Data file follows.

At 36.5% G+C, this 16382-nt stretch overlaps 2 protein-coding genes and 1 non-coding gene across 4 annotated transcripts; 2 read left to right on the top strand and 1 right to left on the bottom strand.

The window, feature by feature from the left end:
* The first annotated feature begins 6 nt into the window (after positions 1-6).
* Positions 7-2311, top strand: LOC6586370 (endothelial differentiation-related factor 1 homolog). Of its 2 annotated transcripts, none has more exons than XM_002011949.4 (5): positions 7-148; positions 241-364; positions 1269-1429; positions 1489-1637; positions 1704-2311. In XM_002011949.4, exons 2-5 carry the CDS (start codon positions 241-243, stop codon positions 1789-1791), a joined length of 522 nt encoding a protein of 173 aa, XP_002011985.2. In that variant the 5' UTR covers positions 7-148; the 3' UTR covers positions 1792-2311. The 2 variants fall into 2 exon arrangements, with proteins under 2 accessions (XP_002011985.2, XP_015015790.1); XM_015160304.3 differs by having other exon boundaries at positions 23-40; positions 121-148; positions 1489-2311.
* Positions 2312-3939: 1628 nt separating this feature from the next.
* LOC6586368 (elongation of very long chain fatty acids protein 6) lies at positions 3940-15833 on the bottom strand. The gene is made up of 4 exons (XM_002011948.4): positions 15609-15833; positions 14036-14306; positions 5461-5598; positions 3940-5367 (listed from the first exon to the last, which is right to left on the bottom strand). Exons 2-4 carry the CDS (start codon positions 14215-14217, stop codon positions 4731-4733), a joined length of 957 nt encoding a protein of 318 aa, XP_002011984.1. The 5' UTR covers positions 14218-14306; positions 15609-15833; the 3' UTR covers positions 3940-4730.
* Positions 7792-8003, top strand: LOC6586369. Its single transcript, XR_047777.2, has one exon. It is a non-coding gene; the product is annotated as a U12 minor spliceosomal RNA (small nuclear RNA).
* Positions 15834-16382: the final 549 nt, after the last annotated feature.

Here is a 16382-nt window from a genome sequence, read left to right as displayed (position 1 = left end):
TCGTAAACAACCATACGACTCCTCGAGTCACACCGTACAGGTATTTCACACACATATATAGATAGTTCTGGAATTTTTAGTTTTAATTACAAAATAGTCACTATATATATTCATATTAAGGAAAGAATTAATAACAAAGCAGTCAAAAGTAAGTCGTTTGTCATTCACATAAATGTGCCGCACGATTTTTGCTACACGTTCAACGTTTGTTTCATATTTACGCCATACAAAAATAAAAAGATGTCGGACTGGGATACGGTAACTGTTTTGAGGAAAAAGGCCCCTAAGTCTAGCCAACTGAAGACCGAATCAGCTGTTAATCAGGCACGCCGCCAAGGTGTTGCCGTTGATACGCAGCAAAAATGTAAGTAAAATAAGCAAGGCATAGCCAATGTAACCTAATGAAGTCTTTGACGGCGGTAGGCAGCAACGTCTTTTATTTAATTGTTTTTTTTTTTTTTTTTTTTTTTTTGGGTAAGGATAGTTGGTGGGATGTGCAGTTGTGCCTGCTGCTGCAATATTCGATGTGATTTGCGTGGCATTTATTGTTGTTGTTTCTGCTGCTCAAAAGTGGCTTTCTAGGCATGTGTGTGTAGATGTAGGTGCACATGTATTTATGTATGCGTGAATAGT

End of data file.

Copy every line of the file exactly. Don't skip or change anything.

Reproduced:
At 36.5% G+C, this 16382-nt stretch overlaps 2 protein-coding genes and 1 non-coding gene across 4 annotated transcripts; 2 read left to right on the top strand and 1 right to left on the bottom strand.

The window, feature by feature from the left end:
* The first annotated feature begins 6 nt into the window (after positions 1-6).
* Positions 7-2311, top strand: LOC6586370 (endothelial differentiation-related factor 1 homolog). Of its 2 annotated transcripts, none has more exons than XM_002011949.4 (5): positions 7-148; positions 241-364; positions 1269-1429; positions 1489-1637; positions 1704-2311. In XM_002011949.4, exons 2-5 carry the CDS (start codon positions 241-243, stop codon positions 1789-1791), a joined length of 522 nt encoding a protein of 173 aa, XP_002011985.2. In that variant the 5' UTR covers positions 7-148; the 3' UTR covers positions 1792-2311. The 2 variants fall into 2 exon arrangements, with proteins under 2 accessions (XP_002011985.2, XP_015015790.1); XM_015160304.3 differs by having other exon boundaries at positions 23-40; positions 121-148; positions 1489-2311.
* Positions 2312-3939: 1628 nt separating this feature from the next.
* LOC6586368 (elongation of very long chain fatty acids protein 6) lies at positions 3940-15833 on the bottom strand. The gene is made up of 4 exons (XM_002011948.4): positions 15609-15833; positions 14036-14306; positions 5461-5598; positions 3940-5367 (listed from the first exon to the last, which is right to left on the bottom strand). Exons 2-4 carry the CDS (start codon positions 14215-14217, stop codon positions 4731-4733), a joined length of 957 nt encoding a protein of 318 aa, XP_002011984.1. The 5' UTR covers positions 14218-14306; positions 15609-15833; the 3' UTR covers positions 3940-4730.
* Positions 7792-8003, top strand: LOC6586369. Its single transcript, XR_047777.2, has one exon. It is a non-coding gene; the product is annotated as a U12 minor spliceosomal RNA (small nuclear RNA).
* Positions 15834-16382: the final 549 nt, after the last annotated feature.

Here is a 16382-nt window from a genome sequence, read left to right as displayed (position 1 = left end):
TCGTAAACAACCATACGACTCCTCGAGTCACACCGTACAGGTATTTCACACACATATATAGATAGTTCTGGAATTTTTAGTTTTAATTACAAAATAGTCACTATATATATTCATATTAAGGAAAGAATTAATAACAAAGCAGTCAAAAGTAAGTCGTTTGTCATTCACATAAATGTGCCGCACGATTTTTGCTACACGTTCAACGTTTGTTTCATATTTACGCCATACAAAAATAAAAAGATGTCGGACTGGGATACGGTAACTGTTTTGAGGAAAAAGGCCCCTAAGTCTAGCCAACTGAAGACCGAATCAGCTGTTAATCAGGCACGCCGCCAAGGTGTTGCCGTTGATACGCAGCAAAAATGTAAGTAAAATAAGCAAGGCATAGCCAATGTAACCTAATGAAGTCTTTGACGGCGGTAGGCAGCAACGTCTTTTATTTAATTGTTTTTTTTTTTTTTTTTTTTTTTTTGGGTAAGGATAGTTGGTGGGATGTGCAGTTGTGCCTGCTGCTGCAATATTCGATGTGATTTGCGTGGCATTTATTGTTGTTGTTTCTGCTGCTCAAAAGTGGCTTTCTAGGCATGTGTGTGTAGATGTAGGTGCACATGTATTTATGTATGCGTGAATAGT